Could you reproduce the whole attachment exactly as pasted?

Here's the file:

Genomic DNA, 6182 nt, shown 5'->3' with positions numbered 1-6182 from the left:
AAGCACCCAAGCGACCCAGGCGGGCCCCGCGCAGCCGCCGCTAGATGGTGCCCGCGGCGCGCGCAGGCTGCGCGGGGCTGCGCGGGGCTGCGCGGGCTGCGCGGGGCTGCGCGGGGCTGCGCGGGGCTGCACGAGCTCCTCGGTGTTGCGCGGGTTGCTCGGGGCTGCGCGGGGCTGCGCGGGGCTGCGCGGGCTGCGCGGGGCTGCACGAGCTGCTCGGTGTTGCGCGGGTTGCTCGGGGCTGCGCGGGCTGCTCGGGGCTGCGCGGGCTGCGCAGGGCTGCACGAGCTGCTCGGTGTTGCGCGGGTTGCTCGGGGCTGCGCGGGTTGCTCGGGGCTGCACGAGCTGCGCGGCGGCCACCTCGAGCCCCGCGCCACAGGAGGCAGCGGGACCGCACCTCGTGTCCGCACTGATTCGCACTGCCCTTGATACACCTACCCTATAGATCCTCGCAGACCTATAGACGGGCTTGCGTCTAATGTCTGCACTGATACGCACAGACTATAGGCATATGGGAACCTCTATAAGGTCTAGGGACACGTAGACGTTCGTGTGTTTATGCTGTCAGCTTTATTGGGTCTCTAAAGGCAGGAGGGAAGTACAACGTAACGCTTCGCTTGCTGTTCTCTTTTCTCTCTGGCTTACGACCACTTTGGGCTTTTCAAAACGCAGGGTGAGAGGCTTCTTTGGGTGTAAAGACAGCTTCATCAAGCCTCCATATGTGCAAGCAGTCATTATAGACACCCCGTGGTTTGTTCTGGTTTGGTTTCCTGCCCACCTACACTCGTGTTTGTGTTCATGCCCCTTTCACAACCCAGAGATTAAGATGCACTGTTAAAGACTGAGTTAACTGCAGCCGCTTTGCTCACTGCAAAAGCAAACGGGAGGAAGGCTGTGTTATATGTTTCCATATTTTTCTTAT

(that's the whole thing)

Genomic DNA, 6182 nt, shown 5'->3' with positions numbered 1-6182 from the left:
AAGCACCCAAGCGACCCAGGCGGGCCCCGCGCAGCCGCCGCTAGATGGTGCCCGCGGCGCGCGCAGGCTGCGCGGGGCTGCGCGGGGCTGCGCGGGCTGCGCGGGGCTGCGCGGGGCTGCGCGGGGCTGCACGAGCTCCTCGGTGTTGCGCGGGTTGCTCGGGGCTGCGCGGGGCTGCGCGGGGCTGCGCGGGCTGCGCGGGGCTGCACGAGCTGCTCGGTGTTGCGCGGGTTGCTCGGGGCTGCGCGGGCTGCTCGGGGCTGCGCGGGCTGCGCAGGGCTGCACGAGCTGCTCGGTGTTGCGCGGGTTGCTCGGGGCTGCGCGGGTTGCTCGGGGCTGCACGAGCTGCGCGGCGGCCACCTCGAGCCCCGCGCCACAGGAGGCAGCGGGACCGCACCTCGTGTCCGCACTGATTCGCACTGCCCTTGATACACCTACCCTATAGATCCTCGCAGACCTATAGACGGGCTTGCGTCTAATGTCTGCACTGATACGCACAGACTATAGGCATATGGGAACCTCTATAAGGTCTAGGGACACGTAGACGTTCGTGTGTTTATGCTGTCAGCTTTATTGGGTCTCTAAAGGCAGGAGGGAAGTACAACGTAACGCTTCGCTTGCTGTTCTCTTTTCTCTCTGGCTTACGACCACTTTGGGCTTTTCAAAACGCAGGGTGAGAGGCTTCTTTGGGTGTAAAGACAGCTTCATCAAGCCTCCATATGTGCAAGCAGTCATTATAGACACCCCGTGGTTTGTTCTGGTTTGGTTTCCTGCCCACCTACACTCGTGTTTGTGTTCATGCCCCTTTCACAACCCAGAGATTAAGATGCACTGTTAAAGACTGAGTTAACTGCAGCCGCTTTGCTCACTGCAAAAGCAAACGGGAGGAAGGCTGTGTTATATGTTTCCATATTTTTCTTAT